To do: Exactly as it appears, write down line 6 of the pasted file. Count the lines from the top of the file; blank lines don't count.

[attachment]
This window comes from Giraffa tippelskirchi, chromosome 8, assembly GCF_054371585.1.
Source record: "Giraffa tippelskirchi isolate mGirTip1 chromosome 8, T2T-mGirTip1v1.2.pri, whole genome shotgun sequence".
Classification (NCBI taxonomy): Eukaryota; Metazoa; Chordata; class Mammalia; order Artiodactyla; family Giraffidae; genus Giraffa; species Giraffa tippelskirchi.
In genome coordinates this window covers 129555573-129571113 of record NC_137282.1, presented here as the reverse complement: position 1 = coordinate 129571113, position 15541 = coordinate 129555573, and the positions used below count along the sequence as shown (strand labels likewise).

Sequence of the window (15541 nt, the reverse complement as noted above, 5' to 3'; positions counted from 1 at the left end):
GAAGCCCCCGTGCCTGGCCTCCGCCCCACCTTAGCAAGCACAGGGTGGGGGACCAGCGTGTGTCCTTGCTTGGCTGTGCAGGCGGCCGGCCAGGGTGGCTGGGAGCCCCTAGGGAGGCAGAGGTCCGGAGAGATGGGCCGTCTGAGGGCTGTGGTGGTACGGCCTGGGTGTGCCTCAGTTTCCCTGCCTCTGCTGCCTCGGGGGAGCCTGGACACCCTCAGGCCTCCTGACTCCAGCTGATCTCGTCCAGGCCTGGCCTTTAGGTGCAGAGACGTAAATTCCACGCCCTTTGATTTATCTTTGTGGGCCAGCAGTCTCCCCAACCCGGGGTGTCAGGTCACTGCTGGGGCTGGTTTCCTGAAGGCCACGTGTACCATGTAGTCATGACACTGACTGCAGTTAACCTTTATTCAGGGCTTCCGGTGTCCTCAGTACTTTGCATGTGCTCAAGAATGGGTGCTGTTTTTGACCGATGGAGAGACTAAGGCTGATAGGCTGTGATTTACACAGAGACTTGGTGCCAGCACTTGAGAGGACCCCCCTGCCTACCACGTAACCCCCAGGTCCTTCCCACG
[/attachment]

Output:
GAAGCCCCCGTGCCTGGCCTCCGCCCCACCTTAGCAAGCACAGGGTGGGGGACCAGCGTGTGTCCTTGCTTGGCTGTGCAGGCGGCCGGCCAGGGTGGCTGGGAGCCCCTAGGGAGGCAGAGGTCCGGAGAGATGGGCCGTCTGAGGGCTGTGGTGGTACGGCCTGGGTGTGCCTCAGTTTCCCTGCCTCTGCTGCCTCGGGGGAGCCTGGACACCCTCAGGCCTCCTGACTCCAGCTGATCTCGTCCAGGCCTGGCCTTTAGGTGCAGAGACGTAAATTCCACGCCCTTTGATTTATCTTTGTGGGCCAGCAGTCTCCCCAACCCGGGGTGTCAGGTCACTGCTGGGGCTGGTTTCCTGAAGGCCACGTGTACCATGTAGTCATGACACTGACTGCAGTTAACCTTTATTCAGGGCTTCCGGTGTCCTCAGTACTTTGCATGTGCTCAAGAATGGGTGCTGTTTTTGACCGATGGAGAGACTAAGGCTGATAGGCTGTGATTTACACAGAGACTTGGTGCCAGCACTTGAGAGGACCCCCCTGCCTACCACGTAACCCCCAGGTCCTTCCCACG